By the way, here's the current construction going on: the National Carbon plant at Fostoria. The buildings for the plant are essentially all scratchbuilt (I'd say kit-bashed, but in fact kits simply provided some convenient wall parts). The buildings were fabricated as "kits" by a former member of our local N scale club who now lives in Bellingham, WA. He sent the fabricated kits to me for painting and assembly. The photos below show an arial shot of the plant in the 1950's, with the area I'm modeling outlined in yellow; then two photos of where things stand today.
This is the last major scene on the layout to complete; when this is finished, the basic scenery on the layout will be done, and then I'll need to start adding various details to scenes - more vehicles, people, junk at the industrial sites, smaller buildings and piping in the steel mill, etc.
Very nice John.
Staying cool and having fun with it...........
Hi, John. Wow that looks great! I find the National Carbon very interesting since I worked many days and evenings in the Blair yards as a summer fireman during the mid sixties. It was then Union Carbide and I would spend hours going back and forth looking at that plant and decided that i wouldn't want to work there. Of course, my first job offer out of college in 1968 was at that Union Carbide Plant and it was even more dismal inside where thay made carbon brushes for electrical motors. It was obviously much bigger in the sixties.
I didn't realize you had worked at National Carbon! Most of the buildings I'm modeling (the South Plant) are now gone; the big furnace is still there, but the Pump House on the west is gone, as is the water tower and that weird open tank. The Forcing Mill buildings are all pretty much gone, as is the long building that was along the NKP spur line into the plant. The plant had a LOT of traffic in and out during the 1950's; there's still a rail spur that goes to the plant's south side, but I don't know if it is used for much any more. They still make carbon motor brushes there, though - in fact, they are one of the few places worldwide that does this, and they are now owned by a company (Morgan Advanced Materials) headquartered in the U.K.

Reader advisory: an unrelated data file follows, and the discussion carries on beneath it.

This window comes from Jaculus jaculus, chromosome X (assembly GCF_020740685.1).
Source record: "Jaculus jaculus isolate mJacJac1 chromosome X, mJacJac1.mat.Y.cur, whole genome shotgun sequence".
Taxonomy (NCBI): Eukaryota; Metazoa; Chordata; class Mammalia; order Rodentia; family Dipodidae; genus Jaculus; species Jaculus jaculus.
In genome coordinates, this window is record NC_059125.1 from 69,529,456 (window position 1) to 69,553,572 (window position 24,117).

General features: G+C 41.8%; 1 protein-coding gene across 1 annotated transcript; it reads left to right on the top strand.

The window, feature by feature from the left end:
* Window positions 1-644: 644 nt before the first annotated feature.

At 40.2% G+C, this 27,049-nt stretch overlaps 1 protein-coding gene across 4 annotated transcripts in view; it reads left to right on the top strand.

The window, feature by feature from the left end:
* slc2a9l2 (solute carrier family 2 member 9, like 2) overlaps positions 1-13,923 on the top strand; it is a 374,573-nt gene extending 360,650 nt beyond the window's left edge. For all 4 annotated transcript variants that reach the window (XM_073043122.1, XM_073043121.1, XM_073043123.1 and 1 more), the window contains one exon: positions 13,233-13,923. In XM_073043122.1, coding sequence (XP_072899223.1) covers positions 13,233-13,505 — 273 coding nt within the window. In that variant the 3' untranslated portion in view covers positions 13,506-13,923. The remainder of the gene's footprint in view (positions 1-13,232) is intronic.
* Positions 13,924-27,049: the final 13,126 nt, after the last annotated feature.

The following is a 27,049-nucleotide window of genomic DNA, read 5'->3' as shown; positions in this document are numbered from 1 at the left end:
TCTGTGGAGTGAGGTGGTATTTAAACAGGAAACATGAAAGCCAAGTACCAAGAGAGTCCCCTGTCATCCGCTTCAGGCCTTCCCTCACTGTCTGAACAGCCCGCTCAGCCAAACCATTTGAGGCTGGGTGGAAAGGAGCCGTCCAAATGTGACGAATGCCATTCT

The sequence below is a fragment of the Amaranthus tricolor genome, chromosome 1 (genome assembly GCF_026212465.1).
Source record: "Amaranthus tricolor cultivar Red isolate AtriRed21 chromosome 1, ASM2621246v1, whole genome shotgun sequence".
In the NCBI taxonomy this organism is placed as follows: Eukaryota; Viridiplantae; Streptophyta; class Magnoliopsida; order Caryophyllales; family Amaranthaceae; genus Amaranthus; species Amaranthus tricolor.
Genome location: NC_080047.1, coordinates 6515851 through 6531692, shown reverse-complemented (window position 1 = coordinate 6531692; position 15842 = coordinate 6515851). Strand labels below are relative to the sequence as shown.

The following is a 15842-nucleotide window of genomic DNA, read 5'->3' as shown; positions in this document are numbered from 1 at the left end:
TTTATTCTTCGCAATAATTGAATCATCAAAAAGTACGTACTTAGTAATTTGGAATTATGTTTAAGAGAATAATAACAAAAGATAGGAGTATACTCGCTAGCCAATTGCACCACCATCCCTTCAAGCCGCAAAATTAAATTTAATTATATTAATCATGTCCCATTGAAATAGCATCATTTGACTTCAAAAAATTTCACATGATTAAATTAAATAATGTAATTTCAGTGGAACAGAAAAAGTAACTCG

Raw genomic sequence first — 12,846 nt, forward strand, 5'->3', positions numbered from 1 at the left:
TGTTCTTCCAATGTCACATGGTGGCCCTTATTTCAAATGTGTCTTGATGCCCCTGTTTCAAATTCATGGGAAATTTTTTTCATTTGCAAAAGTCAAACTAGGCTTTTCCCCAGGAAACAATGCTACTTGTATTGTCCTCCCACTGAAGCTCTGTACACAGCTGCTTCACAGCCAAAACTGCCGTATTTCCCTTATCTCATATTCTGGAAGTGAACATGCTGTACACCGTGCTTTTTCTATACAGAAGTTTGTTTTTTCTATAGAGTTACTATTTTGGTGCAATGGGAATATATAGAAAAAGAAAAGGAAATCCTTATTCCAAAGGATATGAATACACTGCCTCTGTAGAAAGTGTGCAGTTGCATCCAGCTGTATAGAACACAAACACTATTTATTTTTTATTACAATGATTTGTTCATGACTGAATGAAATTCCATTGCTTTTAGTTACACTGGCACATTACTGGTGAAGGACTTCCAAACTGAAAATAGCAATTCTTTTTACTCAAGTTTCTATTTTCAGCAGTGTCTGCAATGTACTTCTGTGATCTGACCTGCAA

The folks there have been kind enough to send me old photos of the plant, and new photos of what's left; that has been invaluable to this project. I think this scene will be pretty impressive when it's done, but we're still a few months away from that.
Actually,I didn't take the offer from Union Carbide and after evaluating 9 other offers and working on my MS at OSU i went to GE in Cleveland where I worked on High Pressure Sodium Vapor lights for 2 years, reducing the raw material cost form $10/lb to $1/lb and taking the process for the ceramic arc tube form a pilot plant to a manufacturing operation. Then I moved to what is now known as CoorsTek in Golden Co, drastically different from Cleveland in the late 60s.
Haven't done much on my layout recently but working on the South Lima yards now!